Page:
Everyone wants that perfect pet.

Many are willing to go to an animal shelter to find one.

Second-hand pets make wonderful additions to someone’s home.

Shelter animals deserve love, care and a bright future.

Physically challenged pets are incredible and can give their owners more love and happiness than can be imagined.

Being a hero to animals in need is uplifting.

Words of caution: Be sure to research what will be involved to accommodate the pet’s disability before adopting one with special needs.

Learn how to best prepare for this difficult but rewarding choice.

Helping that pet overcome their disability is truly special.

However, without proper research and a plan, that special needs pet may end up back at the shelter.

And no one wants that to happen.

Shelters can give you good advice on the proper care and feeding of a pet with special needs.

Shelters know the animals that are up for adoption and can give you inside information.

Veterinarians are another great source.

Find a vet that you trust to have these discussions.

This is critical.

And, of course, the Internet is full of information and pictures of special needs pets who have successfully been incorporated into the homes and hearts of individuals who took a chance on them.

Special needs pets may require special arrangements in the home to ensure their safety.

Blind pets may need to be blocked off in a special room when the owner is away from the house.

Disabled pets may require additional resources and adjustments in your lifestyle to properly care for them.

Special needs pets may have higher medical costs due to special testing or medications.

Keep in mind that a daily routine is beneficial and critical for those pets with disabilities.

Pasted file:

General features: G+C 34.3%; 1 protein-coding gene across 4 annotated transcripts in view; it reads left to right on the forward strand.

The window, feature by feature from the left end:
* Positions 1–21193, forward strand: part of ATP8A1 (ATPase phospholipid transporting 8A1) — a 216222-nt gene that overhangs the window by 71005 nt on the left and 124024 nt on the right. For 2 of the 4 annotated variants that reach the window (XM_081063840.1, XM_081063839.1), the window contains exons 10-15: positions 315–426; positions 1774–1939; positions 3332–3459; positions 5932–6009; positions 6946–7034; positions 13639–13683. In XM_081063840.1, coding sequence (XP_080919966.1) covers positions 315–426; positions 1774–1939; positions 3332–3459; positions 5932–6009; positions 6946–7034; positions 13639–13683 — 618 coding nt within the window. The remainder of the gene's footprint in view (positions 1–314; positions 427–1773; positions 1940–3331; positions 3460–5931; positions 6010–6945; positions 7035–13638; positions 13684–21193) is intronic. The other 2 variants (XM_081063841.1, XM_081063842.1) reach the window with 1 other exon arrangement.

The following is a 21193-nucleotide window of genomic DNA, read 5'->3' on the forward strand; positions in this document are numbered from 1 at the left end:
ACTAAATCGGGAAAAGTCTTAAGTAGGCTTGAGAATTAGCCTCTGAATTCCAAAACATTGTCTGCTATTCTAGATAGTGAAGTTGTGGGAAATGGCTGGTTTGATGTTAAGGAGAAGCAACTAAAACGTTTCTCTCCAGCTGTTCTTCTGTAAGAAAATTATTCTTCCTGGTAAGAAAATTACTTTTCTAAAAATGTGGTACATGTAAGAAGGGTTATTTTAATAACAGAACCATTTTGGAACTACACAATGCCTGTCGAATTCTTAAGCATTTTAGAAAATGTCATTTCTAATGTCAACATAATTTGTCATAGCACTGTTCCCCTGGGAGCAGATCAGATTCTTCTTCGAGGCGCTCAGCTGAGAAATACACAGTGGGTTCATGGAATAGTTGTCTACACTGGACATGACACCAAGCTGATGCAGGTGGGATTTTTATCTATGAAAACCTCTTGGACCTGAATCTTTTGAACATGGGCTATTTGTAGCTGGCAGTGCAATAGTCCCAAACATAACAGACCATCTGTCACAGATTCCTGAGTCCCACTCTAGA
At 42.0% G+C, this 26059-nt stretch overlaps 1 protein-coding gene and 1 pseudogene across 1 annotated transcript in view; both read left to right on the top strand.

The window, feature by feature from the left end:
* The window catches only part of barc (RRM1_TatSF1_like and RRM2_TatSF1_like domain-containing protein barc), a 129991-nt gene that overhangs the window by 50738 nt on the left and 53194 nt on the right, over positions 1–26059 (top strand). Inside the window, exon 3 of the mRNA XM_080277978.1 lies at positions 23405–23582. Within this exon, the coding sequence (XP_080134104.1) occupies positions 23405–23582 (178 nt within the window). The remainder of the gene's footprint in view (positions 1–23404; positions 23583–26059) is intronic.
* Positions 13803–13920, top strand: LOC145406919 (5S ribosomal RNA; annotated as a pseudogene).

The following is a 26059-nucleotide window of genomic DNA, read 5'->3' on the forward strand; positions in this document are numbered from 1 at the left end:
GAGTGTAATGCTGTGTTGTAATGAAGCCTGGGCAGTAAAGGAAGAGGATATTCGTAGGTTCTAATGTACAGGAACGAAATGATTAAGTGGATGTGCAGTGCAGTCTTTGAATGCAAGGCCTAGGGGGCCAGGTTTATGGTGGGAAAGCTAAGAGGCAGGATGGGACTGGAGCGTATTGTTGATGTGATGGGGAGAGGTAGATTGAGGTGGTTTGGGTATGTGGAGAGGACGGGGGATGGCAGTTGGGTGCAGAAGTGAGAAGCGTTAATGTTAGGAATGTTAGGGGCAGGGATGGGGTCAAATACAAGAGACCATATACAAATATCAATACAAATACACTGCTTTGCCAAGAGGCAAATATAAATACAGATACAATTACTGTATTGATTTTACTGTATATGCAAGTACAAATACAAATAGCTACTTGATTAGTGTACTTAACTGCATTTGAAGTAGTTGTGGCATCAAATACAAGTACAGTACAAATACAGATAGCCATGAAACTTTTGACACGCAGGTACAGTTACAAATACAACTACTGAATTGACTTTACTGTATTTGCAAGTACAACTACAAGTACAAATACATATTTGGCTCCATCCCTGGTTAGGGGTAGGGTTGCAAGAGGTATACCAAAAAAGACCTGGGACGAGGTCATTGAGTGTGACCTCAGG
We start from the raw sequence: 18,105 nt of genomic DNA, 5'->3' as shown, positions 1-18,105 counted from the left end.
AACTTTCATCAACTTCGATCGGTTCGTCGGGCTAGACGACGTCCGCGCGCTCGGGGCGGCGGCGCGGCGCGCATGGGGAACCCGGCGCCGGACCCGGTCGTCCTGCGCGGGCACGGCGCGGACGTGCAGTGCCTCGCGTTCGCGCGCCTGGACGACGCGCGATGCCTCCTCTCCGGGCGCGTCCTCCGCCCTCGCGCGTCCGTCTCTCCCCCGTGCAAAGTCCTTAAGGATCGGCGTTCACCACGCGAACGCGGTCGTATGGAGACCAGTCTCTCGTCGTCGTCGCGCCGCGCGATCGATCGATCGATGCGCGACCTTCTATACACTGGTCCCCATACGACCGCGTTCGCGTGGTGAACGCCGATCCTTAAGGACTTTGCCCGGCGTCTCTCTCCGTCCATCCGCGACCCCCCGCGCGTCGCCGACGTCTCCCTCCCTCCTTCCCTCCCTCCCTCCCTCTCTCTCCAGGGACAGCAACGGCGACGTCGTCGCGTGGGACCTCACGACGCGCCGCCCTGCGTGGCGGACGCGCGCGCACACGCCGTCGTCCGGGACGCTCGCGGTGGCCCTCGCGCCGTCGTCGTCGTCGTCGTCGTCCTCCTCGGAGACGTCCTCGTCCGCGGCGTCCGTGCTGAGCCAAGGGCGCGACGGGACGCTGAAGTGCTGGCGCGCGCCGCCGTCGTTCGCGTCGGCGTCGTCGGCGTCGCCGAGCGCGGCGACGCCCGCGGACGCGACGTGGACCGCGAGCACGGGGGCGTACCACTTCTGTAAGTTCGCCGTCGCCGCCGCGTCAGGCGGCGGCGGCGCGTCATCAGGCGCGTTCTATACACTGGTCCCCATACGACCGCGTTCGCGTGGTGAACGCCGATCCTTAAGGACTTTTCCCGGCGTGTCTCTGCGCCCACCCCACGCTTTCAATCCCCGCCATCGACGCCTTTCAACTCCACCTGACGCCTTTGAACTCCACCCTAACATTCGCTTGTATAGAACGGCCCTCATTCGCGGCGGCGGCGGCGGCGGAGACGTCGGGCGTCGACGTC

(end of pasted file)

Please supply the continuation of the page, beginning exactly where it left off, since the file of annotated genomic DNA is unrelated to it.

Support groups are also available to join.

These groups can help with emotional support and financial assistance.

Patience is essential in dealing with special needs pets.

It may take a little time for the pet to adjust but most are very adaptable.

It will require time, patience, guidance, and love.

Many of these disabled animals don’t let anything stand in their way.

For example:

A 13-year-old Abyssinian cat, who is deaf and has several other health problems, was taught sign language to help him compensate.

A Corgi, who has paralysis, gets around on wheels.

Paralysis doesn’t stop her.

Skipper, who was spotlighted in my March Kids’ Corner, is a Golden Retriever who was born with a birth defect and wears a prosthetic leg.

Skipper is a therapy dog who works with children struggling with reading and also visits nursing homes.

What if you go to a shelter and bond with a ball of fur that may not be physically perfect?

That ball of fur may just be perfect for you.

Bonus: This month’s children’s picture book review, Deafinitely Awesome: The Story of Acorn, was about a dog with a disability.

A sequel to that book is Acorn’s Deafinitely Awesome Dictionary of Signs.

This book has tried and true information on how to teach a dog sign language.

I know you will enjoy it.


definitely awesome doctor of signs

Title: Acorn’s Deafinitely Awesome Dictionary of Signs
Author: Mary L. Motley and Carol Peter, CPDT-KA
Illustrator: Jenny Campbell
Publisher: DEAFinitely Awesome
ISBN-10: ‎ 1733668519
ISBN-13: ‎ 978-1733668514
Available at amazon.com

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